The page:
How Much Salt Should You Really Consume?

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A study by the New England Journal of Medicine has found that salt plays a role in 1.5 million heart-related deaths around the world each year. The researchers behind the study are warning Americans of the risks of taking in too much sodium and even advising that thousands of Americans could save their lives if they reduced their sodium intake by half.

“Americans eat almost three to four times the recommended daily amount of salt,” said Dr. Tara Narula, a New York City-based cardiologist, to CBS News. “Salt is an essential nutrient, but what happens when you get too much salt is it raises your blood volume, and that increased blood volume causes increased blood pressure. And that’s really the link.”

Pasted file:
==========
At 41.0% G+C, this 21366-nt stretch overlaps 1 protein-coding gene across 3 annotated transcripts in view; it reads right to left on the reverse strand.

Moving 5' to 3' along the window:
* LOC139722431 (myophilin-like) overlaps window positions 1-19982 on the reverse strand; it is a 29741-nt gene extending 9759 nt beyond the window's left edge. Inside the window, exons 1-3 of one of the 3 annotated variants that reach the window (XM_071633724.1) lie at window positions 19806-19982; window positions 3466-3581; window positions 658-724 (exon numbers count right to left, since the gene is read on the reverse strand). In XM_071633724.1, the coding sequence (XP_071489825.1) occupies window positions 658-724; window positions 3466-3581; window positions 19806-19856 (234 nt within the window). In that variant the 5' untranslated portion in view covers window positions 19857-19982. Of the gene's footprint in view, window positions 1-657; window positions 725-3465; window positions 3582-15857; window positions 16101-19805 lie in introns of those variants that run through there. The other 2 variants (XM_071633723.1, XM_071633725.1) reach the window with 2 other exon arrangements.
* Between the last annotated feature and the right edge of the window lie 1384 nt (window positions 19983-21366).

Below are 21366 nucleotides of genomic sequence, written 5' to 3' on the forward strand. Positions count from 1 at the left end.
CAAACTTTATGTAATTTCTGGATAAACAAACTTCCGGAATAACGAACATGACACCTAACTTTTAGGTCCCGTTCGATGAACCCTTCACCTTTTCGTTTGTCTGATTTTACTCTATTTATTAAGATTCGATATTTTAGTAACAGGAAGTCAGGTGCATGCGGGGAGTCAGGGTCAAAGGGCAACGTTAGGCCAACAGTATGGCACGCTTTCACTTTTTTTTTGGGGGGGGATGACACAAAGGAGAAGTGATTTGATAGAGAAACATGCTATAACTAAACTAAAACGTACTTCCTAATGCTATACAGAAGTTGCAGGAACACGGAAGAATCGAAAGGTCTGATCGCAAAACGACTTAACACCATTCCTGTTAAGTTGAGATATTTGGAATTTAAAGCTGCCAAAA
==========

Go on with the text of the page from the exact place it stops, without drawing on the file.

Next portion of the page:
Sodium increases your blood pressure by holding in the excess fluid in your body. This increased blood pressure adds stress to your heart and is responsible for various symptoms and conditions, including artery disease, heart attacks, stroke, enlarged heart muscle, headaches, osteoporosis, stomach cancer, kidney stones, and kidney damage.

According to the American Heart Association (AHA), people should be consuming less than 1,500 millgrams of sodium each day. The U.S. Food and Drug Administration cites 2,300 milligrams per day, while the World Health Organization says it should be 2,000 milligrams. How can you determine your salt intake? Table salt (also known as sodium chloride) is 40 percent sodium. This means that half a teaspoon of salt is equivalent to 1,150 milligrams of sodium, and three-fourths of a teaspoon of salt is 1,725 milligrams of sodium.